So here I am on what might just be a regular Wednesday. Or maybe it will turn out to be an extraordinary Wednesday in the course of history, who knows?
It has been tough going these past days and weeks. Difficulties with my family, friends, myself. Ugh. Where would I be without prayer in general and the Rosary in particular? I am unable to get myself to daily mass since the advent of school, and am very fortunate if I remember to go on a first Friday. Heck, I can't even rein myself in enough to sit and say a daily Rosary. My strategy is to start while I am in my morning shower; and finish while I dress and tidy the upstairs, start laundry and do other tasks. Occasionally, I will force myself to sit down for the last decade or so, but that doesn't happen much.
-- this is my hand knotted Rosary. I made it because it travels well. Corrie gave me the cross. which I treasure for that reason and also because Kaden broke it the first time when he was a tiny guy of about one, because I let him play with it and he swung it around, cracking the cross in two as it whacked into a wall. Ever since, if I drop it in church on the marble floors, it breaks in the same place, and I remember again how much fun he was, running around Meghann and Jeff's cute first apartment, swinging my rosary (then beads).
Today, though, I did pray. I also cleaned house, which is the best therapy when I am feeling anxious. I did much of it simultaneously. I don't think the Blessed Mother minds. I'm sure she did her share of household chores. There is something good about adding work to prayer. There are particularly serious situations happening now that are way beyond my ability to control or even figure out. While I was praying/cleaning, and wondering what I could do, I remembered the verses about adding fasting to our prayer. So I am.
I woke up this morning with the taste of tea in my mouth. I just kind of laughed to myself and went on, but as I prayed and decided to fast, I remembered that. So -- you guessed it -- a Tea Fast. It's not bad! It helps that Rachael baked the cake I wanted to bake today for me and is helping with dinner preparations. Cause, yeah, the growlies are starting. But, if I didn't feel the hunger, where would the sacrificial element be? So--BRING IT ON! Haha. I say that now. It's only 3:15.
But I love to put God's word to the test. (Not God himself). He even invites us to put his words to the test, and see how faithful He is.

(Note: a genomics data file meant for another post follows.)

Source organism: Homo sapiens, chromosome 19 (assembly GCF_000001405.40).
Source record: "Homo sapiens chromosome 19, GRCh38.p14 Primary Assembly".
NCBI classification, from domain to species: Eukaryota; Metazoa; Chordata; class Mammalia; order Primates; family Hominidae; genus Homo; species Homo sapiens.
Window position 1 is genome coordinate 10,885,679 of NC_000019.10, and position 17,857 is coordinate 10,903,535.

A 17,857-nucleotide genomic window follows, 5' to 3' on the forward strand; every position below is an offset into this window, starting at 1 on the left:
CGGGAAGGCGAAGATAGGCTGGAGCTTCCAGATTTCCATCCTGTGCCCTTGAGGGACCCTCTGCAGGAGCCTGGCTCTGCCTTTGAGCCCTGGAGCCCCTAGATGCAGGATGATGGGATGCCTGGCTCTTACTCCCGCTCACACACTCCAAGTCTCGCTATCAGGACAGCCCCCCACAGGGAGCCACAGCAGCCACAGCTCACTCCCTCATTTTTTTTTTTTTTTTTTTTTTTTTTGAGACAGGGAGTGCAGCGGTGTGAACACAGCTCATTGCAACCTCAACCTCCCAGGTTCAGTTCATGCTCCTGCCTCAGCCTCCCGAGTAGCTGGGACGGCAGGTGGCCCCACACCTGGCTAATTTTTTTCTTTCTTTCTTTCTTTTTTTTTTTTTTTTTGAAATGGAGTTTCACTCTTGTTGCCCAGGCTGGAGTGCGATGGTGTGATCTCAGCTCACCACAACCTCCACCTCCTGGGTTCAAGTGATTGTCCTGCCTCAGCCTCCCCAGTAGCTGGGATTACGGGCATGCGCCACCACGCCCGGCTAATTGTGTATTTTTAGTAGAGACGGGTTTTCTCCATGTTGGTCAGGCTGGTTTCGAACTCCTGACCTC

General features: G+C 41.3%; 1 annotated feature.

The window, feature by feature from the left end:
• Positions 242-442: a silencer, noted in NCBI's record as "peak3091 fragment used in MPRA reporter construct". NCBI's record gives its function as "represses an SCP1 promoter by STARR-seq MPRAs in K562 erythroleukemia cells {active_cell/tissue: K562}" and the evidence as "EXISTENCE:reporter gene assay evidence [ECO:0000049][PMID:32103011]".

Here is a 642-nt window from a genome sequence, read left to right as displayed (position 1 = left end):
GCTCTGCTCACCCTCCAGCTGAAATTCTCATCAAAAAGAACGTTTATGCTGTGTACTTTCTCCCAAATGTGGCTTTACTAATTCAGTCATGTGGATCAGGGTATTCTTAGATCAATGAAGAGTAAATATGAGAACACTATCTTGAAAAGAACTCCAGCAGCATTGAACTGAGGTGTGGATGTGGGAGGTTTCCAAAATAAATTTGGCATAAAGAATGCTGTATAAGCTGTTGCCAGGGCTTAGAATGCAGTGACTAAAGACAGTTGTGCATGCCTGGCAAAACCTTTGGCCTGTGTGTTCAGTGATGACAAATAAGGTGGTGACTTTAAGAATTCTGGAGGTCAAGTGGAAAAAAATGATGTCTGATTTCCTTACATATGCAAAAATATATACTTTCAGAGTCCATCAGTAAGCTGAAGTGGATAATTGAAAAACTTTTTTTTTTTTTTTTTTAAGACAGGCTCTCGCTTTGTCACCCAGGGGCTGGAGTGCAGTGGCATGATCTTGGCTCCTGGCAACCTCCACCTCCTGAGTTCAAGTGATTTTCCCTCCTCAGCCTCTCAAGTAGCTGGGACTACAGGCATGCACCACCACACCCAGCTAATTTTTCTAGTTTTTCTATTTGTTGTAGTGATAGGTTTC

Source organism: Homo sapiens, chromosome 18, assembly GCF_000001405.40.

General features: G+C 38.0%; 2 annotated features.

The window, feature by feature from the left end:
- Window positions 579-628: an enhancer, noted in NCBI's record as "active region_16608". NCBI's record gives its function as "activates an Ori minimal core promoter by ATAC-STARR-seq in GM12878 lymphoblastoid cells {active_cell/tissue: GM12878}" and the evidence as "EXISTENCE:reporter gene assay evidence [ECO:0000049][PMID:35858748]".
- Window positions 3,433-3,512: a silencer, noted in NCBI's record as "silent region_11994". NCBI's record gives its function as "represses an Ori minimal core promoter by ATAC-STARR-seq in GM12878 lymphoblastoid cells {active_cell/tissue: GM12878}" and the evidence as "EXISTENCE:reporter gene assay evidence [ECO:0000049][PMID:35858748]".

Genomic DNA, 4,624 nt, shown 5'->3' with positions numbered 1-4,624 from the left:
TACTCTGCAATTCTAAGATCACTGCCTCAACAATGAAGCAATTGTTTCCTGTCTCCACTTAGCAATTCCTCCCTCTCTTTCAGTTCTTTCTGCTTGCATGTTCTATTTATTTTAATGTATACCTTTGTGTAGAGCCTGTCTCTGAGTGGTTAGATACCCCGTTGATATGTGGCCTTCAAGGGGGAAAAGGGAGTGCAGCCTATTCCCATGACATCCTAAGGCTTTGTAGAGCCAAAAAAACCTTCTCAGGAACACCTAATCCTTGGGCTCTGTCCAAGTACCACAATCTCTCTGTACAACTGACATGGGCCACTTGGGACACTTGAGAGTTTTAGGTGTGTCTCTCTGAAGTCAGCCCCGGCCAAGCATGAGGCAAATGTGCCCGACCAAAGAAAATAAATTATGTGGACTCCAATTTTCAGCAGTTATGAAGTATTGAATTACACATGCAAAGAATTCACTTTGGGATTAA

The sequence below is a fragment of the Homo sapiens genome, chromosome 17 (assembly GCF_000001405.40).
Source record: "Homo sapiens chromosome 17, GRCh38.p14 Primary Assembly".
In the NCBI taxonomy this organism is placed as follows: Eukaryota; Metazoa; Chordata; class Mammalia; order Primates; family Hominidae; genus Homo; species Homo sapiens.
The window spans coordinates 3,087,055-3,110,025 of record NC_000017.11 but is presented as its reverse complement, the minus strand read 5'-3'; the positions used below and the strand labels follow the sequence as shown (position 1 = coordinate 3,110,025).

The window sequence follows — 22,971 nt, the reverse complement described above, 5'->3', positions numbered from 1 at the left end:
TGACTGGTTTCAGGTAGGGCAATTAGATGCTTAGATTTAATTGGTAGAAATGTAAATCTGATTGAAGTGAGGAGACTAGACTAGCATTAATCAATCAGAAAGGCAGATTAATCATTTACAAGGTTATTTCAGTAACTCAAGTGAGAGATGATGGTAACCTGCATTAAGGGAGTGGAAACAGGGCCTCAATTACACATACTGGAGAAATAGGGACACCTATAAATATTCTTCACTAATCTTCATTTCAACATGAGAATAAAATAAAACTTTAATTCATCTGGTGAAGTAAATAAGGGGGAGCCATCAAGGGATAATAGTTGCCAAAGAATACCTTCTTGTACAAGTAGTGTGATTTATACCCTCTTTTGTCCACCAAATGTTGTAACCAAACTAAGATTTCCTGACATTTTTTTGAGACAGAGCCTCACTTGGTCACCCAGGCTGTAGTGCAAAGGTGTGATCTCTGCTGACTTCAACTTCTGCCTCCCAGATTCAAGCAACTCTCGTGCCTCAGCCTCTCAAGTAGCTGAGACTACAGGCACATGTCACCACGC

*note--it is now after dinner, and we ended up having my daughter and her fiance, who also brought lovely additions to the meal, so, out of COURTESY I had to eat. I am thinking of trying again tomorrow, even though I know even a partial fast "counts." Hopefully I will not wake up tomorrow with the taste of --say-- chocolate cake, cause that would be a weird fast.
You know how sometimes the strangest things can give you hope and inspiration? Right now I am reading the novel Shogun, by James Clavell. I've read it a couple times before, but it's been years. Something I find very striking is the courage and faith of the character Mariko. She is a convert to the Catholic faith, but she is also samurai. A woman's role in her world is a strange mixture of quiet subservience mixed with respect and even power. As samurai she is trained to fight and courageously defend her liege lord. She prays to the Virgin, but can wield her swords when necessary. I feel drawn to that image; a Catholic woman, living in the modern world that is very often hostile to my beliefs, having to face difficult, often impossible situations, and occasionally having to fight against oppressors, both human and spirit.
Another aspect of the Japanese culture, as portrayed in the book, is the ability to draw serenity and solace from the beauty of nature, during even the most turbulent experiences. The Lord Toranaga is, at one point, hemmed in by enemies and desperately casting about for a way to survive, both physically and politically. Before he makes any decision he has a cup of tea, and listens to the rain. There are scores of examples of this kind of practice in the story, and while they are drawn from an Eastern pattern of thought, I equate them with drawing my thoughts away from the present moment, and turning toward Jesus, and asking the Holy Spirit to guide me. I am looking forward to getting my back patio spruced up for summer, to provide just that kind of spot to sit and be quiet in.
Last night, after a pretty rough day full of inner distress, I looked out my bedroom window, and the full moon hung just over the tops of the houses across the street. I was touched by the beauty and singular position I had just happened to catch it, so I took this picture.
All those other orbs are my windows making crazy effects. But it was a cool moment. Take my word for it.
The other thing I am doing, besides, praying, cleaning, fasting, and not fasting, is trying to say thank you to God and to people.
Today--thankful for my health, my home, the love of my husband and children, the beautiful weather, God's provision of our needs. For certain people knowing I needed some extra company and support. For friends that pray. For a lovely quiet morning.
Now here are the harder ones -- I am grateful nonetheless, because they are opportunities for Grace: tough financial times, illness of family members, other broken sinners who say hurtful things in hurtful ways, my own wounds being reopened, sadness, fear, regret. These may not provide comfort now, but they teach.
Here are a few pictures that arrived with perfect timing--unbeknownst to the senders.
Who could not feel the smile of God when looking at those?